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Thursday, May 24, 2018

Port Manatee Inks Del Monte Lease Extension

Maritime Activity Reports, Inc.

August 18, 2016

An extended lease agreement could keep Del Monte fruit imports coming into Port Manatee for two more decades. (Photo: Port Manatee)

An extended lease agreement could keep Del Monte fruit imports coming into Port Manatee for two more decades. (Photo: Port Manatee)

Port Manatee says it has signed an agreement to keep Del Monte fruit coming into the Florida Gulf Coast port for as many as 20 more years.

Del Monte Fresh Produce N.A. Inc., which has imported fruit into the deepwater Florida seaport since 1989, is now signed to a lease extension with Port Manatee through August 30, 2021, with options for three additional extensions of five years each. If all options are exercised, Del Monte will be doing business at Port Manatee until at least 2036.
“Extension of Port Manatee’s long-term partnership with Del Monte demonstrates the mutual commitment on the part of our port and a most-valued tenant,” said Betsy Benac, chairwoman of the Manatee County Port Authority, which at its meeting today [August 18] approved the new agreement for Del Monte’s distribution facility at Port Manatee.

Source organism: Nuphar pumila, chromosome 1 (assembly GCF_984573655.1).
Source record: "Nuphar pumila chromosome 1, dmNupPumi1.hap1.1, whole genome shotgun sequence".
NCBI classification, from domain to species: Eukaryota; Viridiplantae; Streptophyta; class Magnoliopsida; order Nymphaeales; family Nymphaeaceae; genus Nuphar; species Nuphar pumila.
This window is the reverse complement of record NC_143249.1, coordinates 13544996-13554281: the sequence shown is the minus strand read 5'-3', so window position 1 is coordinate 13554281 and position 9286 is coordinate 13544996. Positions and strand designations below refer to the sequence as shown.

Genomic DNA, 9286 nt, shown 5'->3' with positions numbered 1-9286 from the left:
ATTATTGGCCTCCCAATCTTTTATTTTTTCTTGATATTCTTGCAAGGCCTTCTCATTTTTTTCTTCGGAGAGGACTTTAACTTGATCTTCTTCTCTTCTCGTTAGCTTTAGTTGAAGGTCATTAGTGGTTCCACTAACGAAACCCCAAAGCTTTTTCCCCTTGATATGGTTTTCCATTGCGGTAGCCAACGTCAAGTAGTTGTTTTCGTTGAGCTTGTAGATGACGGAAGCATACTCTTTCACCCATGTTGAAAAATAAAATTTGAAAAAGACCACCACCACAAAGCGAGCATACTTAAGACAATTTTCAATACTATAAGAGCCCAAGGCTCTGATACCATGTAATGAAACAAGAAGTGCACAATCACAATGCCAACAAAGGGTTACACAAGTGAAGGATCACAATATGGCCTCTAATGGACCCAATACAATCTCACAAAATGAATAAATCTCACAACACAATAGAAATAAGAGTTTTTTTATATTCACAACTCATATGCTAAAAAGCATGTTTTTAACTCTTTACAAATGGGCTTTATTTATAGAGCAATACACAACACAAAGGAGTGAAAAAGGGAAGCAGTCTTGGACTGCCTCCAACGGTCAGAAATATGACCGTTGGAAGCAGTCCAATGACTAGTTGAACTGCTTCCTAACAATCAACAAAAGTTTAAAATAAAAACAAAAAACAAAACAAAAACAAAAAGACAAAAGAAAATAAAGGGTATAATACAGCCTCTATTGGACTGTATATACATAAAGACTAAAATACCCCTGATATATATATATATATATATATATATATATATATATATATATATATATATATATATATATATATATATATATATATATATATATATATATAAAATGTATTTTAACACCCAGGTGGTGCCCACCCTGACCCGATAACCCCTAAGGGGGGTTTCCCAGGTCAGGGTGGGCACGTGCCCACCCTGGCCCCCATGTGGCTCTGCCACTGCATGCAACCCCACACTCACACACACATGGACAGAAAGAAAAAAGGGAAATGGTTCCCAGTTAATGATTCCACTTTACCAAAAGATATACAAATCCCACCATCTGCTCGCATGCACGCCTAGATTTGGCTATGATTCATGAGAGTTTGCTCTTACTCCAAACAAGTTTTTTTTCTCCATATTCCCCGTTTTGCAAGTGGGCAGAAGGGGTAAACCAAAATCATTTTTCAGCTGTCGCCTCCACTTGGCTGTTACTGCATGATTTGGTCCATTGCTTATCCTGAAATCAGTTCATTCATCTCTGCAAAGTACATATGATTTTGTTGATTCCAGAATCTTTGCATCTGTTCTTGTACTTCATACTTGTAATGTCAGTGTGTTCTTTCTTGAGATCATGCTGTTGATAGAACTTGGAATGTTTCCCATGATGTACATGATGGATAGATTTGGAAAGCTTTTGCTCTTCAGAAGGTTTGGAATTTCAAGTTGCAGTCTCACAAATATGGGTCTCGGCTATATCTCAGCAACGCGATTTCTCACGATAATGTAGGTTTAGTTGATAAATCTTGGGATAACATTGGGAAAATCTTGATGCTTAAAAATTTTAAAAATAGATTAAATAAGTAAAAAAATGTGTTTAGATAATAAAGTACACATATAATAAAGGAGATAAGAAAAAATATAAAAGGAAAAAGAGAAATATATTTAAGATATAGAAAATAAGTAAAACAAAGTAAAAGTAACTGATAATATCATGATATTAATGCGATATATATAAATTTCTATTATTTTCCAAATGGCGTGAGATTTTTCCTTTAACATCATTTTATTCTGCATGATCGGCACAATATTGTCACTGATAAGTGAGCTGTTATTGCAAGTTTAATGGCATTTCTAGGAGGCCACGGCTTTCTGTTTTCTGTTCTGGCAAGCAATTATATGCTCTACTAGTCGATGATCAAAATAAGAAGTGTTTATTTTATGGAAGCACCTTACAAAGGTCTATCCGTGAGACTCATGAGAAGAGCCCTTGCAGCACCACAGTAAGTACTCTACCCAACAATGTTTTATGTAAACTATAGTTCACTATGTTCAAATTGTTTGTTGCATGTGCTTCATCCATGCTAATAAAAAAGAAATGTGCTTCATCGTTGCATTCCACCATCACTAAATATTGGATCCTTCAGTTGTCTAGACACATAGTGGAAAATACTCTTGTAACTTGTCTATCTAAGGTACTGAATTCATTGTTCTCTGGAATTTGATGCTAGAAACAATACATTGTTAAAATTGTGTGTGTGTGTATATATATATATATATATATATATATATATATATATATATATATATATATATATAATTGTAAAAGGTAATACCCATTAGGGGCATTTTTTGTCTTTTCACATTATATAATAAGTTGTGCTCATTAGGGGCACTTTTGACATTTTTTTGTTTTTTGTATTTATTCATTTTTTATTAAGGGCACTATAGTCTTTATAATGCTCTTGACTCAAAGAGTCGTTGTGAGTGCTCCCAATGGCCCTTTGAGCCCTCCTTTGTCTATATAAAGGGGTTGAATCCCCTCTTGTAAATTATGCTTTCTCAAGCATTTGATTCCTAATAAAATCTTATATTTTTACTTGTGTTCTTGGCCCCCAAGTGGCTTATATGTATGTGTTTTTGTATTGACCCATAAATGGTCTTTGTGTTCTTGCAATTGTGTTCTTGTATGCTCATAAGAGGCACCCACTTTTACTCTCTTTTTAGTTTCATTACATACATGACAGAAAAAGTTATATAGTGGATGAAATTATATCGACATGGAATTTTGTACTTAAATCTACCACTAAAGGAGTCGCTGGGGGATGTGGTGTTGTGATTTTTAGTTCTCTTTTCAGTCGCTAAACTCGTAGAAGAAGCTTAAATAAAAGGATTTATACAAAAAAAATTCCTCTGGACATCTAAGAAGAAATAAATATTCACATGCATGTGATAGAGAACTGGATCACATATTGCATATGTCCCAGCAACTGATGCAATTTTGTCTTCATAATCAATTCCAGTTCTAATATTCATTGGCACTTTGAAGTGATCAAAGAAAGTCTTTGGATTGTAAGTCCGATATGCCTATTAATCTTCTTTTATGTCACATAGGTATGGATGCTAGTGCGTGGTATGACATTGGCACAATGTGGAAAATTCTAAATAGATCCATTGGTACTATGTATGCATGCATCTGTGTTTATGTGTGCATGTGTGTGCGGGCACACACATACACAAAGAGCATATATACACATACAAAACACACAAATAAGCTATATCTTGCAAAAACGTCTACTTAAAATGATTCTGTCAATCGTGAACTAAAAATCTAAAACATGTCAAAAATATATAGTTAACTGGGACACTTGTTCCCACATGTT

Port Manatee’s executive director, Carlos Buqueras, added, “We look forward to sharing success with Del Monte for decades to come.”
One of the North America’s largest marketers and distributors of fresh produce, Del Monte deploys refrigerated vessels to weekly import bananas and pineapples from Central America via containers and pallets. Export cargo includes linerboard that is used for packaging, as well as various third-party containers and project cargos.
“We are very pleased to continue our relationship with Port Manatee,” said Brian Giuliani, Del Monte’s Port Manatee-based port manager. “The cooperation with Port Manatee is exceptional and has been vital to the growth of our business at Port Manatee.”
Since 1989, Del Monte has moved 8.7 million short tons of cargo through Port Manatee, while Del Monte’s Southeast distribution center at Port Manatee has flourished to become the company’s second-largest U.S. facility.
Located “Where Tampa Bay Meets the Gulf of Mexico,” Port Manatee is the closest U.S. deepwater seaport to the expanded Panama Canal and Cuba’s Port of Mariel, with 10 40-foot-draft berths serving container, bulk, breakbulk, heavylift, project and general cargo customers. The port generates more than $2.3 billion in annual economic impact for the local community, while supporting more than 24,000 jobs, without levying ad-valorem taxes.
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